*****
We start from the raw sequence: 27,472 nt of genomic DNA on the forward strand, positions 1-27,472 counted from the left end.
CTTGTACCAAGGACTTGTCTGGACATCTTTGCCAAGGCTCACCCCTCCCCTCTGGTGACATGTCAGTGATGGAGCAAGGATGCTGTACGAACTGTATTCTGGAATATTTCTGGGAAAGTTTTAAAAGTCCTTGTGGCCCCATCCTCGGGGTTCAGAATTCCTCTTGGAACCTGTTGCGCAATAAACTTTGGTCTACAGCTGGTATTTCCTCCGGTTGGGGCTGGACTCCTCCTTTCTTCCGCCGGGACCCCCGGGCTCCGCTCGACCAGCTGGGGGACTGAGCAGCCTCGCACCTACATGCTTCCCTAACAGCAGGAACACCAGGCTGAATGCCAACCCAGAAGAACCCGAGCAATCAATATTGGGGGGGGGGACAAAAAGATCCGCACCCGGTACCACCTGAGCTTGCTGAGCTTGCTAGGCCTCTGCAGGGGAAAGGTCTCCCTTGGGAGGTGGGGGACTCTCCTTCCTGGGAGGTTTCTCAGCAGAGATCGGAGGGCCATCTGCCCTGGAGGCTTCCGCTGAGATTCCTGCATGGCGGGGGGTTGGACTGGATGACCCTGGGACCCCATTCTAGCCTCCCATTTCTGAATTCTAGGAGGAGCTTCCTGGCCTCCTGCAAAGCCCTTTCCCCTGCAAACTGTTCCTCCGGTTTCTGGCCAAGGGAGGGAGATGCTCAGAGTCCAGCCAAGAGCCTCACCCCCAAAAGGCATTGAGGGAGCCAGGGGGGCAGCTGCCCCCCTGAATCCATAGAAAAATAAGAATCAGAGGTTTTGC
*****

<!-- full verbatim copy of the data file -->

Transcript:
We start from the raw sequence: 27,472 nt of genomic DNA on the forward strand, positions 1-27,472 counted from the left end.
CTTGTACCAAGGACTTGTCTGGACATCTTTGCCAAGGCTCACCCCTCCCCTCTGGTGACATGTCAGTGATGGAGCAAGGATGCTGTACGAACTGTATTCTGGAATATTTCTGGGAAAGTTTTAAAAGTCCTTGTGGCCCCATCCTCGGGGTTCAGAATTCCTCTTGGAACCTGTTGCGCAATAAACTTTGGTCTACAGCTGGTATTTCCTCCGGTTGGGGCTGGACTCCTCCTTTCTTCCGCCGGGACCCCCGGGCTCCGCTCGACCAGCTGGGGGACTGAGCAGCCTCGCACCTACATGCTTCCCTAACAGCAGGAACACCAGGCTGAATGCCAACCCAGAAGAACCCGAGCAATCAATATTGGGGGGGGGGACAAAAAGATCCGCACCCGGTACCACCTGAGCTTGCTGAGCTTGCTAGGCCTCTGCAGGGGAAAGGTCTCCCTTGGGAGGTGGGGGACTCTCCTTCCTGGGAGGTTTCTCAGCAGAGATCGGAGGGCCATCTGCCCTGGAGGCTTCCGCTGAGATTCCTGCATGGCGGGGGGTTGGACTGGATGACCCTGGGACCCCATTCTAGCCTCCCATTTCTGAATTCTAGGAGGAGCTTCCTGGCCTCCTGCAAAGCCCTTTCCCCTGCAAACTGTTCCTCCGGTTTCTGGCCAAGGGAGGGAGATGCTCAGAGTCCAGCCAAGAGCCTCACCCCCAAAAGGCATTGAGGGAGCCAGGGGGGCAGCTGCCCCCCTGAATCCATAGAAAAATAAGAATCAGAGGTTTTGC